First Impressions: Spain

We have left France behind and are now exploring Spain.  We have been here before, once to Barcelona,

The Red Dot is Ítrabo, Spain (thanks to Google Maps)

which we loved, and a couple of quick visits elsewhere in Spain during our early travelling days when we were still doing bus tours, which we didn’t enjoy very much.  Now we are staying with H&G (we travelled with them in Australia last year.  If you want you can read about that trip in my archives) and H’s sister, Ir, and our mutual friends, B and L. 

Jim and I flew into Malaga from France after a delayed flight surrounded by kids fresh from the overstimulation of EuroDisney.  I got so tired of being bumped by Mickey Mouse ears, stepped on by fully-clad princesses; and if I have to hear “Let it Go” from “Frozen” one more time…

It was difficult finding our friend, L, in the Malaga airport since her cell phone refused to work.  Finally, asking for the help of a kindly pilot, she used his cell and left us a message as to her whereabouts.  Thus, once armed with a new upgraded larger rental car and Google maps, we headed out into the Spanish night.

Since it was dark, it was difficult to formulate a good impression of Spain except that it was hot!  Then, once we were out of the city of Malaga, the wonderful aromas of the countryside started perfuming the car.  They are so different from those of night in Canada or in France.  I couldn’t wait to try to discover what was causing those lovely scents.

In the morning, we could see that all those hills we drove through were lined, bottom to almost top, with terraces.

 

The other thing we noticed was the roads were going up hill and down dale.  We had the impression of rather mountainous terrain.  Quite a change from the gentle slopes of wine country.  

This impression was further enhanced when, ninety kilometres after leaving the airport, we left the main highway to take the road up to what will be our new home for two weeks, Ítrabo.  Talk about winding this way and that!  Switch backs and encroaching banks, narrow tracks and looping turns!  I was glad there were signs to point the way because I had no idea which direction was north, south, east, or west.  

At one point the road actually warned (in universal picture language, thank goodness) “road narrows” and “windy.”  We all three gasped.  More narrow?  More windy?  How is that possible?  We soon found out.  Now, in defence of the road to Ítrabo, we did drive this road a couple days later when we weren’t dead tired and it was full daylight.  It was like a completely different road! Sort of…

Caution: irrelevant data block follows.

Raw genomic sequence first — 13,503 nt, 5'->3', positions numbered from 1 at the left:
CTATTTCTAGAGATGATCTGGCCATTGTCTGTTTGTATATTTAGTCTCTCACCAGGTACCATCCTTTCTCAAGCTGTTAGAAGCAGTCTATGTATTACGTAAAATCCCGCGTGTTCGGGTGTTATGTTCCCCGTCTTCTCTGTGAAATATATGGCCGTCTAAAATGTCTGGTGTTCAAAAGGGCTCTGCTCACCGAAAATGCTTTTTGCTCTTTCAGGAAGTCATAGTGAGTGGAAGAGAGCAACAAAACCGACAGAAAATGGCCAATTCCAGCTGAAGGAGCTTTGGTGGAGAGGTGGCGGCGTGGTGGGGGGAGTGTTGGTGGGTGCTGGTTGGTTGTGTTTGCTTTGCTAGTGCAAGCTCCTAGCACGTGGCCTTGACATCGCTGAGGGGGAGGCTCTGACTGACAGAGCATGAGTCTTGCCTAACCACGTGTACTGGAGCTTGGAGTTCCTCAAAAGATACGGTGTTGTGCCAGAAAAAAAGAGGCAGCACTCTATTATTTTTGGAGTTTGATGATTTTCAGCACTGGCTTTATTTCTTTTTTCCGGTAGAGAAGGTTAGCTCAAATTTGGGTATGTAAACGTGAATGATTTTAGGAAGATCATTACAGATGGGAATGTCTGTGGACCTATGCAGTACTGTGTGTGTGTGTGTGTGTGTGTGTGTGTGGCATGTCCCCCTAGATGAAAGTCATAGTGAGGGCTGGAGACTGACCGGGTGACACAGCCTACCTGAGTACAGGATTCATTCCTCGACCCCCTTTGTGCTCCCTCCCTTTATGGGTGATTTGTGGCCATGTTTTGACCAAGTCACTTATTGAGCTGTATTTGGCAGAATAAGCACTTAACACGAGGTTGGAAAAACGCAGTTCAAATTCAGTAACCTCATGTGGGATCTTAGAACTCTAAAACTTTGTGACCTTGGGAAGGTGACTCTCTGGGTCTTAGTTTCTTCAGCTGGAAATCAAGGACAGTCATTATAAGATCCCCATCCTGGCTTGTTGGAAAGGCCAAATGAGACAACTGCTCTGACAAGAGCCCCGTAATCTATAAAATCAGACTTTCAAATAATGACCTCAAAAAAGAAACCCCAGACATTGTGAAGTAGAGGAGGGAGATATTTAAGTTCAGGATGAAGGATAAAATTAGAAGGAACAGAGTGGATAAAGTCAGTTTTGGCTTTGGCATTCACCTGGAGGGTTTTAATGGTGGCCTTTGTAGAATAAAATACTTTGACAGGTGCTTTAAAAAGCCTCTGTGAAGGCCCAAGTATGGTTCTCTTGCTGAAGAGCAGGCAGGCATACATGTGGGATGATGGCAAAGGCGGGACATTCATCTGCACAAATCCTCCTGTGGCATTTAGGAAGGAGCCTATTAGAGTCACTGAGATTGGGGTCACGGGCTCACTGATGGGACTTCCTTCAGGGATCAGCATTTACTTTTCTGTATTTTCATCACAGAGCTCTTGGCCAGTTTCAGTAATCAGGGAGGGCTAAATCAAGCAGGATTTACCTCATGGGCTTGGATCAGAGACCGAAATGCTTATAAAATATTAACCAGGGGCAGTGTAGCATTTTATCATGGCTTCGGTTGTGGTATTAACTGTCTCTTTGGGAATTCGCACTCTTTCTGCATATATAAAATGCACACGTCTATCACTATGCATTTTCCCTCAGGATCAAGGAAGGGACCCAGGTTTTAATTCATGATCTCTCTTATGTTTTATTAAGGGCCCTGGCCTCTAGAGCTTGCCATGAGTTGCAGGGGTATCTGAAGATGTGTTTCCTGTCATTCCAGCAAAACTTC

Which way to Itrabo?

Once we got into the tiny town of Ítrabo (1,100 people), as instructed by our friends H&G and B who had arrived earlier in the day, we parked in front of the Post Office and phoned the apartment.  Jim was told under no circumstances was he to drive any further into town.  After this point, the streets narrow into one way tracks and finally donkey cart width.  Did I mention Ítrabo is built on a hill?  No?  Trying to back up through steep, windy, narrow streets that would not fit our upgraded rental car was not a good idea.  On the way to the Post Office, we had passed a couple of restaurants with knots of patrons celebrating Saturday night, but here, in the gloom of eleven o’clock, it was eerily quiet.

Then, like a heavenly light, B suddenly appeared beside the car.  She had dashed down a flight of stairs to assure us we were in the right place.  G was hiking up from the apartment to the parking lot above the town where he was getting his car to lead Jim through the maze of streets, choosing only the ones that stayed wide enough for our car.  Despite the fact it had taken B only moments to come down the stairs, we were told it would be much easier to wheel our luggage down from the parking lot.

Already, I was feeling happier.  We hadn’t got  lost, only turned around a few times. We had found our way and now our friends were there to guide us.  And they spoke English!  Did I mention I don’t speak Spanish?  No?  Perhaps you understand why I find Spain a little daunting.

However, after trundling the suitcases and backpacks down the incredibly steep streets (I have never wished my suitcase came equipped with brakes before), G stopped in front of an ornate wooden door.  Suddenly, there was H, welcoming us with smiles and hugs.  In moments our luggage was in place and we had a tour of the house.  It was absolutely lovely!  All white with Moorish influences, lots of levels, lots of sitting rooms, and lots of outside decks.  

Before long we were sitting on a cool deck under a fully laden grape arbor, sharing a glass of Spanish wine with good friends and nibbling the midnight snacks H had put together for us.  As I delighted in the sheep milk cheese,  flavourful peaches, rich olives, and spicy meats I decided I was going to like Spain a great deal.

Sunset over Itrabo

 

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About diwanderer

I love to travel! I love food and wine and learning about new cultures. Come and explore with me!
This entry was posted in friendship, Spain, travel and tagged , , . Bookmark the permalink.

2 Responses to First Impressions: Spain

  1. Suzie says:

    Whew! Glad you made it and sounds so worth it!

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